So I was disappointed in 1994 when I read articles where Microsoft announced that the next version of Windows would do away with MS-DOS. "DOS was dead," so they said. But I didn't like Windows. If you remember what Microsoft Windows 3.1 looked like, you'll know it was clunky and awkward. If Windows 4.0 was going to be anything like that, I wanted nothing to do with it.
I started FreeDOS in 1994 with a small post to the comp.os.msdos.apps group on Usenet. Almost immediately, other developers contacted me, and we began work creating our own version of DOS that would be compatible with MS-DOS. I packaged my own extended DOS utilities, as did others, and we found other public domain or open source programs that replaced other DOS commands. A few months later, we released our first FreeDOS Alpha distribution. This interested new developers to join FreeDOS. From there, FreeDOS grew very quickly.
Our FreeDOS History page has a timeline of interesting events in FreeDOS history. Let me share just the major milestones:
Before FreeDOS 1.0, we released frequent Alpha and Beta versions. After FreeDOS 1.0, we went into a "stable" mode where FreeDOS doesn't need to change very quickly.
Earlier this week, we announced the FreeDOS 1.2 distribution. In many ways, FreeDOS has changed a lot since 1994. But under the covers, FreeDOS is still just DOS.
In our Alpha releases, FreeDOS (then "Free-DOS") was a collection of commands and a few extra utilities. Our DOS kernel was pretty bare-bones back then, and didn't support networking or CDROM drives. But FreeDOS could run a lot of popular programs and games, including compilers, and became quite popular. Over time, developers have added to FreeDOS and built it up to what it is today. FreeDOS 1.2 now includes a ton of useful utilities, graphical desktops, games, and other tools that help people to develop embedded systems, run legacy software, or just play classic DOS games.
While it's interesting to look back on how FreeDOS has changed since 1994, it's also important to mark how computing has changed in that time.
User londonpopstar on Imgur found an old Best Buy ad from October 23, 1994. That's the same year we started the FreeDOS Project. Check out what personal computing looked like at the time, via this sample:
Personal computers were based on the Intel '486 processor in 1994. The Pentium processor had been available since 1993, but the cost-to-performance wasn't really there until 1994 or 1995. It's safe to say that most users at home ran a '486. Notebooks were a thing, but were much bulkier than the ones you find today. And to make them cost-effective, most ran a '486 in 1994. From the Best Buy ad:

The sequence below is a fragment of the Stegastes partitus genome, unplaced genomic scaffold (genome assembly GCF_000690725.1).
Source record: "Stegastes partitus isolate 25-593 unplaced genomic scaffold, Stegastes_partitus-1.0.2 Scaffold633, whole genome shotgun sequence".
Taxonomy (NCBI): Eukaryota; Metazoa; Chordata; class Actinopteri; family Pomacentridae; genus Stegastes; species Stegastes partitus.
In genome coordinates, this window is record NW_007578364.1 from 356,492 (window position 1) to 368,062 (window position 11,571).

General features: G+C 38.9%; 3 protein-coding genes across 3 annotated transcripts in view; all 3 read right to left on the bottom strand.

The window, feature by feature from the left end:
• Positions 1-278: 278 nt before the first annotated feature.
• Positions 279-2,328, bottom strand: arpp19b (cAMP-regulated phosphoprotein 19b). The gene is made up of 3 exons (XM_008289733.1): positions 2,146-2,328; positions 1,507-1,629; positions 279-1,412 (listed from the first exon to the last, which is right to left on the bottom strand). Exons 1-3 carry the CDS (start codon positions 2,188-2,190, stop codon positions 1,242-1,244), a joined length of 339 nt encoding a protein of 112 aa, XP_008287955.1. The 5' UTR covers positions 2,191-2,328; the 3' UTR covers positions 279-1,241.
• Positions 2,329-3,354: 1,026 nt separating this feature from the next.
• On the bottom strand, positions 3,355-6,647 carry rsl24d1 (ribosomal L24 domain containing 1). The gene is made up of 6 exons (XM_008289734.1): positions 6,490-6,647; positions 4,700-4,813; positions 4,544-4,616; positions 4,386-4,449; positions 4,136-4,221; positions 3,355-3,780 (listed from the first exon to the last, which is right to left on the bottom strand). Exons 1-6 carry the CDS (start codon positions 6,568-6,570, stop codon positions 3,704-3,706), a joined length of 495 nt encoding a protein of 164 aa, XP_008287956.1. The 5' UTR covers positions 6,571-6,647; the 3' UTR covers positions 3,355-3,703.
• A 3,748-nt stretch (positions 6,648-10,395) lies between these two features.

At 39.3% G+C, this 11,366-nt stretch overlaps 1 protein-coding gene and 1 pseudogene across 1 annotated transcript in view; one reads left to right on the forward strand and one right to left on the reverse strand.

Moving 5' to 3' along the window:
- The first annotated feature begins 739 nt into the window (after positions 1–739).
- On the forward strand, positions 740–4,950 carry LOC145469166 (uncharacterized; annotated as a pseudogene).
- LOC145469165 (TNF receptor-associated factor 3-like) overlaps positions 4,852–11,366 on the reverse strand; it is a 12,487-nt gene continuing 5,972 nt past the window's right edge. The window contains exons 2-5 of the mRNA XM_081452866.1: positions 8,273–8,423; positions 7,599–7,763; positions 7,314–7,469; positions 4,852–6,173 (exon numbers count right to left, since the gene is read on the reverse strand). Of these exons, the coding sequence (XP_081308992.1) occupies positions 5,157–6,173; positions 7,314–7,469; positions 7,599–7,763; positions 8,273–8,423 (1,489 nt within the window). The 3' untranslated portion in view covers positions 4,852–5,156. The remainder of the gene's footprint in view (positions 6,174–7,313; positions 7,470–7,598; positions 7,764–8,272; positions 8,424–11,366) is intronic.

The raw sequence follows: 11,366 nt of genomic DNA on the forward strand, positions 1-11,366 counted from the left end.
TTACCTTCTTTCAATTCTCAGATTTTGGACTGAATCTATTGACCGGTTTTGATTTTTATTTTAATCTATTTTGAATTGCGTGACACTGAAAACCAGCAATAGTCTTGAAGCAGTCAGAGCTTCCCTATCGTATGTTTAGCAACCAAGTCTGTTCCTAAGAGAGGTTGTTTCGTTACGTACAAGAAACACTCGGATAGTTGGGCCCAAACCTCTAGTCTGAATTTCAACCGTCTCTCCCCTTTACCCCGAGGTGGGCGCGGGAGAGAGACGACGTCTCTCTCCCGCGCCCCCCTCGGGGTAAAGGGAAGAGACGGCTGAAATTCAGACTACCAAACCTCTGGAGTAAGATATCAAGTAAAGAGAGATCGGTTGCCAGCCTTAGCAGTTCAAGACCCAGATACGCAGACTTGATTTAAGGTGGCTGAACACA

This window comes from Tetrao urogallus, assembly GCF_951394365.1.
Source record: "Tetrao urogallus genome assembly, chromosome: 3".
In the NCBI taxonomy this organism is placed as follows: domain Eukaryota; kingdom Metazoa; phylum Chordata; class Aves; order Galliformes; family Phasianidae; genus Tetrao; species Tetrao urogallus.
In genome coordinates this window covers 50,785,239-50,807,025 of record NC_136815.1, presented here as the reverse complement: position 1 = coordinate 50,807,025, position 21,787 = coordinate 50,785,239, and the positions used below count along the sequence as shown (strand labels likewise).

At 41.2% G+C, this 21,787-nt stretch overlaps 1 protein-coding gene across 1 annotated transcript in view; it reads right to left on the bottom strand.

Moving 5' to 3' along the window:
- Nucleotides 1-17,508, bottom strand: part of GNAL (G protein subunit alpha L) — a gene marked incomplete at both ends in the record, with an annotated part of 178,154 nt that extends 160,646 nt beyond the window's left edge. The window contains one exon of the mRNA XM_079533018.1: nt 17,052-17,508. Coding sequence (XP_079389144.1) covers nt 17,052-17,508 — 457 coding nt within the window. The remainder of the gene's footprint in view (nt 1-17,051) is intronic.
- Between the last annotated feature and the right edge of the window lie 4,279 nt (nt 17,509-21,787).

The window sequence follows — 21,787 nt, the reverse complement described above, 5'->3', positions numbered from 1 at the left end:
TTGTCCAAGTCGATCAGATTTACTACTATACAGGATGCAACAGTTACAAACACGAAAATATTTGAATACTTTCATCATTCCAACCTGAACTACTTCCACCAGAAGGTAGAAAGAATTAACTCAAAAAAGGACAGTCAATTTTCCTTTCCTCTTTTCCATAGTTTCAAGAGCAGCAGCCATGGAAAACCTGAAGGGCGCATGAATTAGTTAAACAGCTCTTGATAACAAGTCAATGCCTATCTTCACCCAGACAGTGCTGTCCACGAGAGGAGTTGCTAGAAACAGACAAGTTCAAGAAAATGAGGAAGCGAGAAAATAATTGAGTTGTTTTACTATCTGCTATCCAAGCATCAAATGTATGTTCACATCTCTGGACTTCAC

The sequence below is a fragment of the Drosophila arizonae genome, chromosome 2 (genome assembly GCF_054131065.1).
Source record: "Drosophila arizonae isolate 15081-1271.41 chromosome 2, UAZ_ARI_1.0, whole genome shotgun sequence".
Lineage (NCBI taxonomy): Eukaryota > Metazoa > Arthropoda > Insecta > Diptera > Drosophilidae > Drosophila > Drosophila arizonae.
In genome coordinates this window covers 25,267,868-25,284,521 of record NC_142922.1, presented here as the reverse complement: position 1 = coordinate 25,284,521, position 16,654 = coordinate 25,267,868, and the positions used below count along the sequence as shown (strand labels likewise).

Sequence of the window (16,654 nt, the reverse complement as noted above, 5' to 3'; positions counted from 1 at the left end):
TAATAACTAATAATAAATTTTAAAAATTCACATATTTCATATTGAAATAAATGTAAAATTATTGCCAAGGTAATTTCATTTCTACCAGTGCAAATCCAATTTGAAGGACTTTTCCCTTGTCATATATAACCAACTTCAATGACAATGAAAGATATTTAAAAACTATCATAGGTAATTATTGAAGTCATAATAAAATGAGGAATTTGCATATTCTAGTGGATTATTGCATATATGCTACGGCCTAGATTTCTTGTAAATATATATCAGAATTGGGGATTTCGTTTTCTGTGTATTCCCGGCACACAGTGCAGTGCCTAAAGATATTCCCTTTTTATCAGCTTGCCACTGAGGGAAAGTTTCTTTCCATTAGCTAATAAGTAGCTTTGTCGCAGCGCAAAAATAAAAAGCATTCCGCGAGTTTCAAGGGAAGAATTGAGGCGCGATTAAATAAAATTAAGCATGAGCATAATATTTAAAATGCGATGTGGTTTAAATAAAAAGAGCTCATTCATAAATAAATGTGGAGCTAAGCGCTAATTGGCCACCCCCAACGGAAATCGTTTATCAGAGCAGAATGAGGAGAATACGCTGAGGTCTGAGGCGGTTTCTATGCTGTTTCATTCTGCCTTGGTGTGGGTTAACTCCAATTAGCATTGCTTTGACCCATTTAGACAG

|Laptops||Compaq, 8.4" display||486DX2||40MHz||4MB||250MB||$2598|
|Compaq, 9.5" display||486DX2||40MHz||4MB||250MB||$3298|
Let's compare. The 1994 Acer is the "middle of the road" desktop, so let's use that as our point of reference.
|CPU||486DX2 (32-bit)||Core i3 (64-bit)|
|Speed||66MHz||3.7GHz = 3,700MHz|
|Memory||8MB||8GB = 8,000MB|
|Drive||540MB||1TB = 1,000GB = 1,000,000MB|
And that's if you even use a traditional "computer" anymore. Many people use the Cloud for most of their day-to-day computing: responding to email, writing documents, or planning events. For that, you can just as easily use something like a Google Chromebook (most are $300) which has very little on-board storage but provides a platform to do everything via the Cloud.
But when you think about it, much of your "computing" tasks can be done on a smartphone. The ever-present smartphone does pretty much everything your 1994 computer could do, and also includes a phone, GPS, and camera. Comparison to 1994 is pretty tough; back then, the most popular mobile phone was the Nokia, but it was just something you called people with.
And how you run FreeDOS has changed, too. In 1994, almost everyone ran FreeDOS directly on hardware. Typically, you installed FreeDOS in a separate hard drive partition on your computer, and used a boot-selector to let you boot FreeDOS when you wanted. But today, most people prefer to run FreeDOS inside a virtual machine or PC emulator; we also recommend that on our website. You can still run FreeDOS on a modern computer, but it's just easier to use a PC emulator instead.
I'm amazed at how far FreeDOS has changed. From 1994, when you ran FreeDOS directly on a '486 computer with 8MB memory and 500MB hard drive—to today, when most people run FreeDOS inside a virtual machine on a much more powerful computer. Computing has definitely changed. But it's nice to know that FreeDOS is still just DOS, and you can run your old DOS programs on it.